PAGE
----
Far From Home

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As life has returned to normal, I’ve been reminded me of the importance of companies focussing on customer outcomes, rather than functional tasks.

Going back into London means rekindling my relationship with train companies. It’s a little like being apart from someone where absence makes the heart grow fonder. Then, when you do meet again, you get reminded of all the little irritations and major annoyances that your brain had cleverly blanked out.

One evening my train home was delayed, delayed, delayed… until right at the last moment, it was cancelled. This had a big real-world impact on me. It was parent’s evening and I had to be at home, so I jumped in a taxi to just make it home in time.

As you’d expect of me, I wrote to give some ‘feedback’. I suggested that it would be better to announce the inevitable cancellation earlier, so I could have jumped into the cab with more time to spare.

The reply was interesting:

‘If you had arrived at your destination more than 15 minutes late via one of our trains, you could have applied for Delay Repay’ (a refund on my ticket).

I didn’t want my money back; I wanted to be home in time for my child’s parents evening. Whilst I had a human, emotional problem, they were giving me a robotic, functional solution. (It reminded me of my Swiss Rail experience, where a refund was never an option; their focus was entirely on fulfilling their commitment.)

Along the same lines was a letter my wife received out-of-the-blue from her bank a few weeks ago:

‘Dear Mrs Sills, We’re writing to let you know that we’ve recently reviewed the overdraft on your joint account, and have decided to reduce it’.

Nothing wholly unusual about that. Banks are well within their rights to change these things.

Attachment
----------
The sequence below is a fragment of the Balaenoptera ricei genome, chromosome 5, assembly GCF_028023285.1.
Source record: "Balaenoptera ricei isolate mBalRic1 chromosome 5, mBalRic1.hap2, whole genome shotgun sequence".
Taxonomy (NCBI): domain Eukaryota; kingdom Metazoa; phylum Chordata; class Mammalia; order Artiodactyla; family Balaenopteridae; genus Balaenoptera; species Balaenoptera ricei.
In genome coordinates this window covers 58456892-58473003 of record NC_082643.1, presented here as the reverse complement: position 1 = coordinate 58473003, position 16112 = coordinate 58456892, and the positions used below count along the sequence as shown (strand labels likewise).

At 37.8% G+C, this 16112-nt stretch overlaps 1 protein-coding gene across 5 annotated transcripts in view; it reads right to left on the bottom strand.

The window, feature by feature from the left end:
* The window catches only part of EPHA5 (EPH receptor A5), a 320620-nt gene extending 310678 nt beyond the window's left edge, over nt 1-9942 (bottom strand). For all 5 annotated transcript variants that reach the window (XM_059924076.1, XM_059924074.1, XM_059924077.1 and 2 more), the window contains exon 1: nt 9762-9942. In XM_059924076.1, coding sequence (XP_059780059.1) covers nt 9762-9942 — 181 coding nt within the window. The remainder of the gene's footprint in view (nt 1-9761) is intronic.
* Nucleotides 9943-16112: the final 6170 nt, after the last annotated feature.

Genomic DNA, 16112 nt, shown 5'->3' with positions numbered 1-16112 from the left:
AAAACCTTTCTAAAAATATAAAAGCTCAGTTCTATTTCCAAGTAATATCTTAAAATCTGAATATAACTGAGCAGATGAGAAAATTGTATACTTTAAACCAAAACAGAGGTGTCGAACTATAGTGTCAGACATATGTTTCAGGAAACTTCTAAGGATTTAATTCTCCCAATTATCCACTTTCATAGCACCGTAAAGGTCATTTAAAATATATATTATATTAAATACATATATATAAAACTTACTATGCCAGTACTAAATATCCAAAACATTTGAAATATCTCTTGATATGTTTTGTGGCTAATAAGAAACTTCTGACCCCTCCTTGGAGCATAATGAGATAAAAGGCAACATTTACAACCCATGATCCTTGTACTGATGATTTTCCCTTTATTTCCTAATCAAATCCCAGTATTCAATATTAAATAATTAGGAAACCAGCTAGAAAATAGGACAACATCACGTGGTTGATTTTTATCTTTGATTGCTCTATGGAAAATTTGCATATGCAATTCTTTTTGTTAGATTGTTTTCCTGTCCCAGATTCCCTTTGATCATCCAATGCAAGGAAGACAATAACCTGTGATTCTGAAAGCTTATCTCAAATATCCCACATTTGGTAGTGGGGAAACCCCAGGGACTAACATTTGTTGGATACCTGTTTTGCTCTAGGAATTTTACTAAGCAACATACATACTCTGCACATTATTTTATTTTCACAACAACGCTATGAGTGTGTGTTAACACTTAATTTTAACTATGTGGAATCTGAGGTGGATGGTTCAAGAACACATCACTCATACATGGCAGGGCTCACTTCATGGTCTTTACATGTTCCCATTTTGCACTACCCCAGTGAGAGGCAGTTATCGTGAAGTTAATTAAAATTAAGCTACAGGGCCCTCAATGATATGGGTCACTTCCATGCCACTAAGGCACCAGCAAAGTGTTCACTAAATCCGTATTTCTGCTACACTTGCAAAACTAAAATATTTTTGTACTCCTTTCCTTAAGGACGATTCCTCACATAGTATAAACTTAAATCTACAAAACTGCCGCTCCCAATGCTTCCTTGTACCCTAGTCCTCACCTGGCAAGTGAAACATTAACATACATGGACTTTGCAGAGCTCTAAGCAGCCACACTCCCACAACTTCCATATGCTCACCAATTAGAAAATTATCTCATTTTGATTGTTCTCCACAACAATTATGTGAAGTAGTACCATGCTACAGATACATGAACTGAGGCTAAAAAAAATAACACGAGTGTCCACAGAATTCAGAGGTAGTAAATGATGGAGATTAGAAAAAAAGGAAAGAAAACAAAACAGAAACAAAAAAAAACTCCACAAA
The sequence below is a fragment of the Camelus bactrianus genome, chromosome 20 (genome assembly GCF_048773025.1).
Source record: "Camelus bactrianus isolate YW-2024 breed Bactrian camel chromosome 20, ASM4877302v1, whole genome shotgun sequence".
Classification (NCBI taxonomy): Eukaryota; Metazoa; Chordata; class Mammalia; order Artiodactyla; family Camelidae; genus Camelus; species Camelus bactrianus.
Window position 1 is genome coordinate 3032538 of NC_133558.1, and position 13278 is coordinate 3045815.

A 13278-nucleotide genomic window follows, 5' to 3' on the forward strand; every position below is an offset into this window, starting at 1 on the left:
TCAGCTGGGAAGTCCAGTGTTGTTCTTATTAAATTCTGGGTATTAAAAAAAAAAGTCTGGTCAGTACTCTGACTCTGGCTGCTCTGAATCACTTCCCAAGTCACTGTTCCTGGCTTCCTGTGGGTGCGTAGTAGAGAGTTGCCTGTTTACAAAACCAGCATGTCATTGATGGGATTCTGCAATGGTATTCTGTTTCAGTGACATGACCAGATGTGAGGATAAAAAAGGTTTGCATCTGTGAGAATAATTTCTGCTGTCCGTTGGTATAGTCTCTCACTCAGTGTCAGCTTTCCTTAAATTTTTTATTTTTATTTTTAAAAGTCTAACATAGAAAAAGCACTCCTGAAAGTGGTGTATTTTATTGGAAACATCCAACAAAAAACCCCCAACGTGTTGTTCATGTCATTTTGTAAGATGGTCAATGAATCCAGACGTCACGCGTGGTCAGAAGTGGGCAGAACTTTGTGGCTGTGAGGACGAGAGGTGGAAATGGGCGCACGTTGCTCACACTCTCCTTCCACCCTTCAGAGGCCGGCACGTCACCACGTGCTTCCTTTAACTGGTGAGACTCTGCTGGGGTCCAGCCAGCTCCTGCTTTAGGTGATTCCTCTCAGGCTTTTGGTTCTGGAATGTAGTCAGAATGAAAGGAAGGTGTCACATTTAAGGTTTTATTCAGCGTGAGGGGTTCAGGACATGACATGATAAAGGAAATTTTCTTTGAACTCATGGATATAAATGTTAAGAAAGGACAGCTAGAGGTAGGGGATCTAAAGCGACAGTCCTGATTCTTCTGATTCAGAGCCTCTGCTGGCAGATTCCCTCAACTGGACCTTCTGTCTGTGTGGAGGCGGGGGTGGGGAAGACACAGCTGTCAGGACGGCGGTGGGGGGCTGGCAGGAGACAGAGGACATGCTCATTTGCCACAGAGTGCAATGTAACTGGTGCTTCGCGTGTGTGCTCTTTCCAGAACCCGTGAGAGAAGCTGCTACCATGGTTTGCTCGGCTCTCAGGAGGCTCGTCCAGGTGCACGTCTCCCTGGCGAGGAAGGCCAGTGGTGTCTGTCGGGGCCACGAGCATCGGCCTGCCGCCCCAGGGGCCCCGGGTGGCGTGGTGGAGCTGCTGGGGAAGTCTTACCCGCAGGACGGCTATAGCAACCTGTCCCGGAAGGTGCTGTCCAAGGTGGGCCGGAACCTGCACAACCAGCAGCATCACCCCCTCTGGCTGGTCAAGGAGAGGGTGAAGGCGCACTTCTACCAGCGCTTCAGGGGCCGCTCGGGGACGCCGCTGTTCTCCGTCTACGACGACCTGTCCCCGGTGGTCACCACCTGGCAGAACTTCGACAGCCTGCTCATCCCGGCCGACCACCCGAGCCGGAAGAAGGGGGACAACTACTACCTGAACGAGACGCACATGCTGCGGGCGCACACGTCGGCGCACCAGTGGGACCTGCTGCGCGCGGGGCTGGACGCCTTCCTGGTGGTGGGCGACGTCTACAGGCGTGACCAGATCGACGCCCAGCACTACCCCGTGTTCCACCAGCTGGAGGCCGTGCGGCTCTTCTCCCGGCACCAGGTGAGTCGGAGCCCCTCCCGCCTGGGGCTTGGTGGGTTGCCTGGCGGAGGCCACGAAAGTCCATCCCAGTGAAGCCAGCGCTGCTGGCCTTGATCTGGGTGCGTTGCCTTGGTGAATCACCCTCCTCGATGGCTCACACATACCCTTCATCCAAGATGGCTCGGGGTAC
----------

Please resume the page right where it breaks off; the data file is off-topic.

It was slightly confusing though, as she’d had this overdraft for fifteen years, and never once gone over the limit. 

Once again, I put pen (fingers) to paper (laptop) to find out why.

In the middle of a very polite letter back, one line stood out.

‘It’s because you don’t use it’.

This is another great example of focussing on the functional experience at the expense of the emotional; of focussing on the task itself, not the overall outcome the customer wants.

Functionally, we don’t use the overdraft. So from the bank’s perspective, it of course makes sense to reduce it and reduce their lending exposure (albeit ironically she did then receive an email offer of a low-rate personal loan a week later).

However, emotionally, we use the overdraft all the time. That account has our salary going into it and, more importantly, all our bills going out. Each month, the magical mystical Direct Debit machine whirs into life and seamlessly sends money flying all around the financial system to keep our lights on, our home insured, and our car on the road. 

If, one month, there was a delay on my salary, the whole thing would completely collapse. Payments would be missed, Direct Debits cancelled, and a whole sea of red-headered letters would arrive on my doorstep with cautions and charges to contend with.

But we don’t need to worry about this because we have that overdraft. Every month, we mentally use it to relax, to remove any potential stress or concern of something going wrong.

Removing an ‘unused’ overdraft because it’s in the T&Cs is functionally fine. But doing so without consideration for the real reason a customer might use it, and the emotional impact such a decision might have, removes the humanness from the relationship.

Similarly, whilst offering refunds for disrupted travel is useful and needed, too often it’s used as a get-out-of-jail card for companies who fail to deliver what they promised. 

It makes it acceptable to not deliver, with a satisfactory outcome being that no-one is out of pocket – rather than the customer having achieved the outcome they wanted.  

Although now we don’t have an overdraft, maybe that train ticket refund will come in handy after all…

Thanks for reading this article, I really hope you enjoyed it. You can subscribe to my monthly newsletter below, and find me in tweet form @johnjsills, in picture form on Instagram @CX_Stories, or in work mode at The Foundation

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